5 Things to Know If You’re Planning a Trip to the Lost Coast

Tides on the Lost Coast in California
Tides on the Lost Coast in California Jasdeep Garcha
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California has plenty of coastline fun from the sun-kissed beaches of Santa Barbara to the jagged cliffs and rolling hills of Big Sur. However, the Lost Coast, a 24-mile strip of untouched beach five hours north of San Francisco, has to be one of the most remote. The area is dotted with boulders and black sand which make it difficult to easily build any infrastructure to support a town. Due to its challenging geographical features, even Highway 1, a coastal highway that runs the length of the state, is absent from this region, making travel there less accessible and your journey more ambitious. What better place than that for a good adventure?

Before you go, it’s important to make sure you have all your bases covered. Being so isolated can be great fun, but it can also be tough if you find yourself in trouble. Here are the five most important things to remember when planning your trip.

1. Book a one-way shuttle in advance

A lot of people hike the Lost Coast one-way from north to south starting at the Mattole Trailhead and ending at Shelter Cove rather than doing the out-and-back or parking a car at both trailheads. If this falls in line with your plans, make sure you book a shuttle well in advance of your hike so you’re not stranded on either side. Seriously -- look to do this about 1 to 2 months in advance depending on the season. Because the area can only be commercially operated by companies that have a permit, there are only two shuttle companies, Lost Coast Adventures  and Lost Coast Shuttle , that are authorized to ferry people from the southern point of the trail to the northern trailhead. Each service costs $200 for the first two passengers, then $25 for each additional passenger up to six. The price is a bit steep, but it saves you a great deal of time and is well worth it.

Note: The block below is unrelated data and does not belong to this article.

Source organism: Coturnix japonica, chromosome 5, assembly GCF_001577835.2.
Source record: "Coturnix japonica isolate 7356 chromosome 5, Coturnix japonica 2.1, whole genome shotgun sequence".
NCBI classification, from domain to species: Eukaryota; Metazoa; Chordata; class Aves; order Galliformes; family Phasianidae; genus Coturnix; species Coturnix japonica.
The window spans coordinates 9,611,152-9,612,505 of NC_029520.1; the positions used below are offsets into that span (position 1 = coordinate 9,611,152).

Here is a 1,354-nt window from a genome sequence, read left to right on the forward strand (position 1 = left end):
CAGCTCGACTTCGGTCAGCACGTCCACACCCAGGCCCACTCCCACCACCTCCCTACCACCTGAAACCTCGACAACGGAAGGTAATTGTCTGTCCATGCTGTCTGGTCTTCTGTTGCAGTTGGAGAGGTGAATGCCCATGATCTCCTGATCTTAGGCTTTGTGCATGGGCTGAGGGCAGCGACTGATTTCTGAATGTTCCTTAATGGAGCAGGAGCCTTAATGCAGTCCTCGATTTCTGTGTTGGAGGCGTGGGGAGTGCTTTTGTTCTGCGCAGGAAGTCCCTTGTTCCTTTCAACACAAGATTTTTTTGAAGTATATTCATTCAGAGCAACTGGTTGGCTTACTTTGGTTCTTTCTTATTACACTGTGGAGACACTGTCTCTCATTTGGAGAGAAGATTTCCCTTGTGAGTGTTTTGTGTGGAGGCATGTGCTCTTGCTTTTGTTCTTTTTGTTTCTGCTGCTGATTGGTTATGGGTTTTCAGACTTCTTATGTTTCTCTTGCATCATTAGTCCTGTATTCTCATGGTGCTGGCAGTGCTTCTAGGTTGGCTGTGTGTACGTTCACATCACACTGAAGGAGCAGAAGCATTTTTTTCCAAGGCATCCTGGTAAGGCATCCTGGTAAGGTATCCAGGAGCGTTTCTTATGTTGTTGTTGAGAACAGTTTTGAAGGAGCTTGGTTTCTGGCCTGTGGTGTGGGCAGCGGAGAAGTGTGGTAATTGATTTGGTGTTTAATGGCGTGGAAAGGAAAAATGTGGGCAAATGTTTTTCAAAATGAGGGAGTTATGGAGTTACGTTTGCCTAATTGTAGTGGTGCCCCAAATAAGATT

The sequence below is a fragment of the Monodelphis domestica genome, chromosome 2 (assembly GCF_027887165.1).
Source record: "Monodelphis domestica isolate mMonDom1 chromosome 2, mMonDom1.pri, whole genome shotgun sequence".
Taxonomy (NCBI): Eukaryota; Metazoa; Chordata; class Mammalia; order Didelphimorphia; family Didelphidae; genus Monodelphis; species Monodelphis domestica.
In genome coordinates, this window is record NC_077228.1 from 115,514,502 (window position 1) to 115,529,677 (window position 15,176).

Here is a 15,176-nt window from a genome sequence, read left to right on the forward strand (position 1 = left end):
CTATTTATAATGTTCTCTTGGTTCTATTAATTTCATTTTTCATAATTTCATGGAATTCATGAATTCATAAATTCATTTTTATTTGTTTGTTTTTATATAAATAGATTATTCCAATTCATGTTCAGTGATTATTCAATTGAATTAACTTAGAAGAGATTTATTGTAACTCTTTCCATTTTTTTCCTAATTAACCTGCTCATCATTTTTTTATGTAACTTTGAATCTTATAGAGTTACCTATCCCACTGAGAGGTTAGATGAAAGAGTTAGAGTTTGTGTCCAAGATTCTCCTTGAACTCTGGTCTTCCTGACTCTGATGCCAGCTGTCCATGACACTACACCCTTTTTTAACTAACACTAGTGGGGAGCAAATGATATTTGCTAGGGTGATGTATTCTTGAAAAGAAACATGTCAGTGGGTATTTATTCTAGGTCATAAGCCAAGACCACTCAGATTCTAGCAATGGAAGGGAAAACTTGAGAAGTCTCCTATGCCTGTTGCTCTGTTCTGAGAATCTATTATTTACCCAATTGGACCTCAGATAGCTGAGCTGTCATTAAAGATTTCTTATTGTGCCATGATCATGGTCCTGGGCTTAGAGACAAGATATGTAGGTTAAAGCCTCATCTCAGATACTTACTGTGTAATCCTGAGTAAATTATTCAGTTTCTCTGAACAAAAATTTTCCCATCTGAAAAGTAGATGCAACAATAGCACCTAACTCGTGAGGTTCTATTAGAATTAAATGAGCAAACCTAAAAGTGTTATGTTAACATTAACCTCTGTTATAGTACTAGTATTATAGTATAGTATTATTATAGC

2. Don’t count on cell signal and come prepared

Open field between high tide zones.
Open field between high tide zones. Jasdeep Garcha

Both Verizon and AT&T had spotty, if any, service around the trailhead (including Shelter Cove, the city at the southern terminus). Do all of the planning that requires a connection to the Internet (or other human beings) before you get to the coast.

In addition, while Shelter Cove has a pretty stocked general store for any last minute food or libation needs, there was not a solid outfitter in the area near the southern end of the trail. At the very least, be sure you have the following items for your trip before you arrive:

  • Your camping gear (tent, sleeping bag, sleeping pad)

  • Stove, pot, and fuel

  • Either water purification tablets, or a water filter

  • First aid kit

  • Sunglasses

  • Sunscreen

  • Headlamp

3. It’s bear country

Pot and burner at the campsite.
Pot and burner at the campsite. Jasdeep Garcha